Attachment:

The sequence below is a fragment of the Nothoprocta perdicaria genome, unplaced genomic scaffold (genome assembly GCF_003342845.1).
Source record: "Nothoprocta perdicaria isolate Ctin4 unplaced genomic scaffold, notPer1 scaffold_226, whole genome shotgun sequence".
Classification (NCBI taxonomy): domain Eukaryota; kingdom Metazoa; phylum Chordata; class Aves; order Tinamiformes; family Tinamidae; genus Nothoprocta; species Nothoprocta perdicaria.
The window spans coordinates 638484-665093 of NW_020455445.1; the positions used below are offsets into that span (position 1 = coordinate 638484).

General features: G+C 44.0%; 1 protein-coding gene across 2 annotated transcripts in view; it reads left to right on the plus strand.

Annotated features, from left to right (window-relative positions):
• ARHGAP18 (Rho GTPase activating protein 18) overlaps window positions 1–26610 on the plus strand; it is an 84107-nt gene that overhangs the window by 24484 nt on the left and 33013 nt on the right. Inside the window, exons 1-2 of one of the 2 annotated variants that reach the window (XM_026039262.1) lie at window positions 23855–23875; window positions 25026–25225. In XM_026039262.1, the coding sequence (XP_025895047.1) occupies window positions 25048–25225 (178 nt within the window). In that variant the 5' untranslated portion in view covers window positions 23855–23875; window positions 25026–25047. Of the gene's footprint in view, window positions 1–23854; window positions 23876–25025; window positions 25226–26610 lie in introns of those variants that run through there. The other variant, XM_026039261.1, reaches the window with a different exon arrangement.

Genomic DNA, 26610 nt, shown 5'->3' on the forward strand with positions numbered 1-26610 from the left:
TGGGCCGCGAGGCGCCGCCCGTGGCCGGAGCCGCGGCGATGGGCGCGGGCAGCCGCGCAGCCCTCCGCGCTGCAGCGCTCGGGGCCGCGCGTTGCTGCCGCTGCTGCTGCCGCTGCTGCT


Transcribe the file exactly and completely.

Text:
The sequence below is a fragment of the Nothoprocta perdicaria genome, unplaced genomic scaffold (genome assembly GCF_003342845.1).
Source record: "Nothoprocta perdicaria isolate Ctin4 unplaced genomic scaffold, notPer1 scaffold_226, whole genome shotgun sequence".
Classification (NCBI taxonomy): domain Eukaryota; kingdom Metazoa; phylum Chordata; class Aves; order Tinamiformes; family Tinamidae; genus Nothoprocta; species Nothoprocta perdicaria.
The window spans coordinates 638484-665093 of NW_020455445.1; the positions used below are offsets into that span (position 1 = coordinate 638484).

General features: G+C 44.0%; 1 protein-coding gene across 2 annotated transcripts in view; it reads left to right on the plus strand.

Annotated features, from left to right (window-relative positions):
• ARHGAP18 (Rho GTPase activating protein 18) overlaps window positions 1–26610 on the plus strand; it is an 84107-nt gene that overhangs the window by 24484 nt on the left and 33013 nt on the right. Inside the window, exons 1-2 of one of the 2 annotated variants that reach the window (XM_026039262.1) lie at window positions 23855–23875; window positions 25026–25225. In XM_026039262.1, the coding sequence (XP_025895047.1) occupies window positions 25048–25225 (178 nt within the window). In that variant the 5' untranslated portion in view covers window positions 23855–23875; window positions 25026–25047. Of the gene's footprint in view, window positions 1–23854; window positions 23876–25025; window positions 25226–26610 lie in introns of those variants that run through there. The other variant, XM_026039261.1, reaches the window with a different exon arrangement.

Genomic DNA, 26610 nt, shown 5'->3' on the forward strand with positions numbered 1-26610 from the left:
TGGGCCGCGAGGCGCCGCCCGTGGCCGGAGCCGCGGCGATGGGCGCGGGCAGCCGCGCAGCCCTCCGCGCTGCAGCGCTCGGGGCCGCGCGTTGCTGCCGCTGCTGCTGCCGCTGCTGCT